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Equifax's massive data breach affecting an estimated 143 million Americans has "probably happened before," said Chamath Palihapitiya, founder of tech investment firm Social Capital.
During an appearance on CNBC's "Fast Money Halftime Report " on Thursday, Palihapitiya cautioned against worrying yourself "into a puddle," because the data was probably already out there, he said.
"It's almost better to assume all of your data has likely been breached already," Palihapitiya said. "You might as well assume that most people out there know your credit card information, know your social security number."
Palihapitiya said the breach is another indication that traditional security measures -- like passwords and security questions -- are no longer safe and that it's time to more earnestly move to biometric security features like fingerprint scanners or Apple's newly announced Face ID.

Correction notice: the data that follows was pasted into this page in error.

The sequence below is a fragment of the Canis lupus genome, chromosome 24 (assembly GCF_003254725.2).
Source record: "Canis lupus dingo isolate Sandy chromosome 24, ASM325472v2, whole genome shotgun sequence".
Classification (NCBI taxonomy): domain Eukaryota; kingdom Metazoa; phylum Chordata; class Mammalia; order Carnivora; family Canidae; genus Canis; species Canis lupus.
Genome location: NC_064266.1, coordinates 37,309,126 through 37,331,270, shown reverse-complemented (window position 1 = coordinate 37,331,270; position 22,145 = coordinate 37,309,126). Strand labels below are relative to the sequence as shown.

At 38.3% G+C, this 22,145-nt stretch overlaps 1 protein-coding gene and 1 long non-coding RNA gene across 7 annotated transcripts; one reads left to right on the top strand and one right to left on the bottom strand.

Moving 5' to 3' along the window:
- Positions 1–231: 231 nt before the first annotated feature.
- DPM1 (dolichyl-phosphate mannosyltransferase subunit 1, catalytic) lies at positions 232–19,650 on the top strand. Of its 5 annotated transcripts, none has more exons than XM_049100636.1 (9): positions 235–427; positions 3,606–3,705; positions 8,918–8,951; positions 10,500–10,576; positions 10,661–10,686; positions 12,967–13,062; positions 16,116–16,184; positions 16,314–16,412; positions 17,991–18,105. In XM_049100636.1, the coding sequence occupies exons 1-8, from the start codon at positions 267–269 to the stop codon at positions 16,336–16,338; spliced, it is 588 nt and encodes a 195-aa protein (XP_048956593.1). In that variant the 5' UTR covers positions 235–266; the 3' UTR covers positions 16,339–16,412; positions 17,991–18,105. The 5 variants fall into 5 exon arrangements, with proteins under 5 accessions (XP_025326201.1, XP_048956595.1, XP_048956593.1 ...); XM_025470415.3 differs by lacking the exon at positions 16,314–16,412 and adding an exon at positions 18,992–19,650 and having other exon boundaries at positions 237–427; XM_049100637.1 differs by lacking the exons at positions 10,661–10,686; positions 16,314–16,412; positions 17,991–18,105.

Since Equifax disclosed the hack last week, officials and security experts have criticized the company's response. On Thursday, in a rare disclosure, the Federal Trade Commission said it's investigating the case.
Palihapitiya said it's likely not a one-off and that the hackers have "probably been in there for years."
Homeland Security Advisor Tom Bossert and Palo Alto Networks CEO Mark McLaughlin headline the Cambridge Cyber Summit on Oct.4 in Boston. Click here for more information and tickets.